NEW YORK ( TheStreet) -- Last night, based on my wife's suggestion, we watched the first episode of AMC Networks' (AMCX - Get Report) The Walking Dead on Netflix (NFLX - Get Report).
, in my opinion, but has a captivating plot. If you haven't watched it, the show is about an apocalyptic world filled with hungry human zombies that are willing to eat anyone who isn't already infected. Once infected, the victim becomes a zombie and the cycle continues.
I couldn't help but make the connection between
The Walking Dead's
zombies and solar stocks
Yingli Green Energy
(YGE - Get Report)
Instead of death from a virus, these walking-dead stocks are infected from a deadly dose of debt. Suntech is behind in payments for months, and last week LDK received a one-month forbearance on interest payments for a note due next year. Confusing the issue further is these are Chinese stocks and investors should consider the home field advantage the companies will have in bankruptcy over shareholders.
Bond holders may get little, but buying shares in walking dead companies is little more prudent than buying lotto tickets.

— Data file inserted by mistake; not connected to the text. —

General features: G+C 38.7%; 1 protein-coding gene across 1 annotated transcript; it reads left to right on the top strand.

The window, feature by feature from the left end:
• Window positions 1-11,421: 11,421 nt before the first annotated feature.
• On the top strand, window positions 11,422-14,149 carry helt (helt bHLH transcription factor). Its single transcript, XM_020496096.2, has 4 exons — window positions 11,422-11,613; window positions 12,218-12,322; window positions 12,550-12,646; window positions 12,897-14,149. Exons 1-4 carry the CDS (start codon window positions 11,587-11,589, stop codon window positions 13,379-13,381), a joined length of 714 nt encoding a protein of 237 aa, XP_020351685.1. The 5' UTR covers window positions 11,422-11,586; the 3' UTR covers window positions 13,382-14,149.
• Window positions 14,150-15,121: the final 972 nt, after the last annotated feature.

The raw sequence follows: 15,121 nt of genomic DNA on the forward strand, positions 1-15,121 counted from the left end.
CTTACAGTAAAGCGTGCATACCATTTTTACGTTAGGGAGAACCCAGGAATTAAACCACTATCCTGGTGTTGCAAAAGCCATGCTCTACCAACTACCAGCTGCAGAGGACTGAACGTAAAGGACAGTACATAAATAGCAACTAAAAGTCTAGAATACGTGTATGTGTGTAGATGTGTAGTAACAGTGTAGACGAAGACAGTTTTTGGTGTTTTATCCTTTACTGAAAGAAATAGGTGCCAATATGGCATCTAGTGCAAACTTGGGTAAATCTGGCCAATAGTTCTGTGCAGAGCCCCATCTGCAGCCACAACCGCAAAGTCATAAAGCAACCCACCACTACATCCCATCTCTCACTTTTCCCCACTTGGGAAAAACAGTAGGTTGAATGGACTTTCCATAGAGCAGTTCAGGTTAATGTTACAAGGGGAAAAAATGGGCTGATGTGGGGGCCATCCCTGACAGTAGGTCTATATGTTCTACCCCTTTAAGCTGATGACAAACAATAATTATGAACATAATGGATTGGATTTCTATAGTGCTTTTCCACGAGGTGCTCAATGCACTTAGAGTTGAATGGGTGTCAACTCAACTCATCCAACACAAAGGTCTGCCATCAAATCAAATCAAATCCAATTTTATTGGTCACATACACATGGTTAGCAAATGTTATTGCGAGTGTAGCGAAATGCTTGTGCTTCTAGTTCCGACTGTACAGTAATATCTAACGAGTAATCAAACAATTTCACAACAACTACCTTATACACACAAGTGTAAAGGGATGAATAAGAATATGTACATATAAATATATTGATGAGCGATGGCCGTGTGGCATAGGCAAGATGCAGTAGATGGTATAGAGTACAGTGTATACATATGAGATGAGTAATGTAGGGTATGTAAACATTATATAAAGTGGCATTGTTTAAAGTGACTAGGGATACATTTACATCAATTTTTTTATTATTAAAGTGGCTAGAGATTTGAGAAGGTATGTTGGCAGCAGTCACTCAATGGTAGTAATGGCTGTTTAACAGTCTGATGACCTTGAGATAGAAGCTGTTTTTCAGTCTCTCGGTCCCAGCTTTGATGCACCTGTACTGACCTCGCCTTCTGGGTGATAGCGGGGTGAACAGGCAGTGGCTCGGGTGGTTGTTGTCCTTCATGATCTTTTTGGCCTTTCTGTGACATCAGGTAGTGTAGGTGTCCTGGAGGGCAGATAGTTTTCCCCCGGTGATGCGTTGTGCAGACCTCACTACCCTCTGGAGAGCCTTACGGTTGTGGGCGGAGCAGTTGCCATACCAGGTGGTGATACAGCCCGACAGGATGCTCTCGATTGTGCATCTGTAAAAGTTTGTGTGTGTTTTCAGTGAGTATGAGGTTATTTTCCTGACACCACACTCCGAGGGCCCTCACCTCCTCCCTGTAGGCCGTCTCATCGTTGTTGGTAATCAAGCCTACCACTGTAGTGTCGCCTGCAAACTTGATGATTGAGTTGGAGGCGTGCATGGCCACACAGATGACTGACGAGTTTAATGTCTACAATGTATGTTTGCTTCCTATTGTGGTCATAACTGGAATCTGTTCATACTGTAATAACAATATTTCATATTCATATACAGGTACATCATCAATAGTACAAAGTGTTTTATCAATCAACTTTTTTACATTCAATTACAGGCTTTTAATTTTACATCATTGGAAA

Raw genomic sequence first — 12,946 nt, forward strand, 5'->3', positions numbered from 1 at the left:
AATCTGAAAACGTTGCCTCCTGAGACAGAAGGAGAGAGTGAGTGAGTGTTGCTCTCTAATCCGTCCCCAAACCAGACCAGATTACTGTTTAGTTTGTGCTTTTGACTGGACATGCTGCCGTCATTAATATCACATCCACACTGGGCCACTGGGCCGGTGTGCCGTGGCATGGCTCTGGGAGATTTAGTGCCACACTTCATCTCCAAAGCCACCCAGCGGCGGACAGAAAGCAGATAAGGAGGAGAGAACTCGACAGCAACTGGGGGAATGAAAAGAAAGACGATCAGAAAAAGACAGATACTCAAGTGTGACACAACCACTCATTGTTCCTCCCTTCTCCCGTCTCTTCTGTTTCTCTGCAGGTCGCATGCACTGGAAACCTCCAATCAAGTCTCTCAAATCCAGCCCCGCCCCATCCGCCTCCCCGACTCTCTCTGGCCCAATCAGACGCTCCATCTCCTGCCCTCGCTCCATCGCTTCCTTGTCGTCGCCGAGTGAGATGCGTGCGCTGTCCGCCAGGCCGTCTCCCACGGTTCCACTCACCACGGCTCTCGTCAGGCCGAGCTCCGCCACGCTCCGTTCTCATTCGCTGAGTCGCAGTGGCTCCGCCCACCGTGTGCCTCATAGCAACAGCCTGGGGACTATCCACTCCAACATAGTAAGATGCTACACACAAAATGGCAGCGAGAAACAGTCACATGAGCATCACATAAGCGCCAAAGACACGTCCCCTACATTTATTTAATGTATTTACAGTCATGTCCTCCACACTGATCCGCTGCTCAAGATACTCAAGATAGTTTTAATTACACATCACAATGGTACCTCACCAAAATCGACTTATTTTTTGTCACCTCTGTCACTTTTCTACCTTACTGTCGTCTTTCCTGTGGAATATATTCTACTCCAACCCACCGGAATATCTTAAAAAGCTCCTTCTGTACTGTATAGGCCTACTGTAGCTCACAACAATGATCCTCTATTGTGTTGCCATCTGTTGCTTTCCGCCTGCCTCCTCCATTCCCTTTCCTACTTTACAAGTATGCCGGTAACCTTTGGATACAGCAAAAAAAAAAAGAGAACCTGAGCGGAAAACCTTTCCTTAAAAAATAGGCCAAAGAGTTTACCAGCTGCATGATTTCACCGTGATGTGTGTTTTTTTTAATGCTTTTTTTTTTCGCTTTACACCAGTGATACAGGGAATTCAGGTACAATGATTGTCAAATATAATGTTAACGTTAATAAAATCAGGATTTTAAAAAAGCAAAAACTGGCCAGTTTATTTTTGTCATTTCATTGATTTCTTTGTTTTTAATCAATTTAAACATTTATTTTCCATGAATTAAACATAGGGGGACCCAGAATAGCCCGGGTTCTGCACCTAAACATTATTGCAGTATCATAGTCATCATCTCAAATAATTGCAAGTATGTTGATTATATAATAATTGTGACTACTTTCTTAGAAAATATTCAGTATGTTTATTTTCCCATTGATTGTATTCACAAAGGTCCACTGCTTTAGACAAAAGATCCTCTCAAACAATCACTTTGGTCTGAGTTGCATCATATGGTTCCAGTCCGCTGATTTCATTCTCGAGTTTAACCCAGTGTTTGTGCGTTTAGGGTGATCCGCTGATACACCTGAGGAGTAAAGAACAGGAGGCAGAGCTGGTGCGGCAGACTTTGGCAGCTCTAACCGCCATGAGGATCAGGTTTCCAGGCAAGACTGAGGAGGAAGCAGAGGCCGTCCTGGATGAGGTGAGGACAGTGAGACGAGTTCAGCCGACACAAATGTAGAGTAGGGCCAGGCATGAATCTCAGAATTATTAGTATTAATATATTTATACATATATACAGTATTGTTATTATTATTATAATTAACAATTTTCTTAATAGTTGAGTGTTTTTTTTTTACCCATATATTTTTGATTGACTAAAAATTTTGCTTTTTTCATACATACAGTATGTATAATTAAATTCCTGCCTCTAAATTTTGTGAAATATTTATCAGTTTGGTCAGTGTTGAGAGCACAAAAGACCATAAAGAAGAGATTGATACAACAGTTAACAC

(FSLR - Get Report)
is a possible lone survivor and
(SPWR - Get Report)
prognosis is questionable.
Unfortunately for First Solar's shareholders, LDK's interest payment forbearance results in lower margins, revenue and profits. In a normal non-apocalyptic zombie-free market, when companies fail, they're buried and the survivors prosper and grow. Until the dead are finally put out of their misery, stay exceedingly cautious and conservative in your approach within the solar space.
Both LDK and Suntech Power are under $2 a share, and I can see the attraction to buying a few shares hoping for a hit-and-run double or more. In fast and out fast for quick cash works if you're sitting at a dozen monitors with a
terminal and an audio news alert service. Otherwise, don't expect to pick-pocket Wall Street's finest traders successfully.
If you're thinking the newly announced Chinese solar related tax credits will save the companies, you may be partially correct. The problem for equity investors is that what is saved will likely go to bondholders and other creditors, leaving shareholders out in the rain.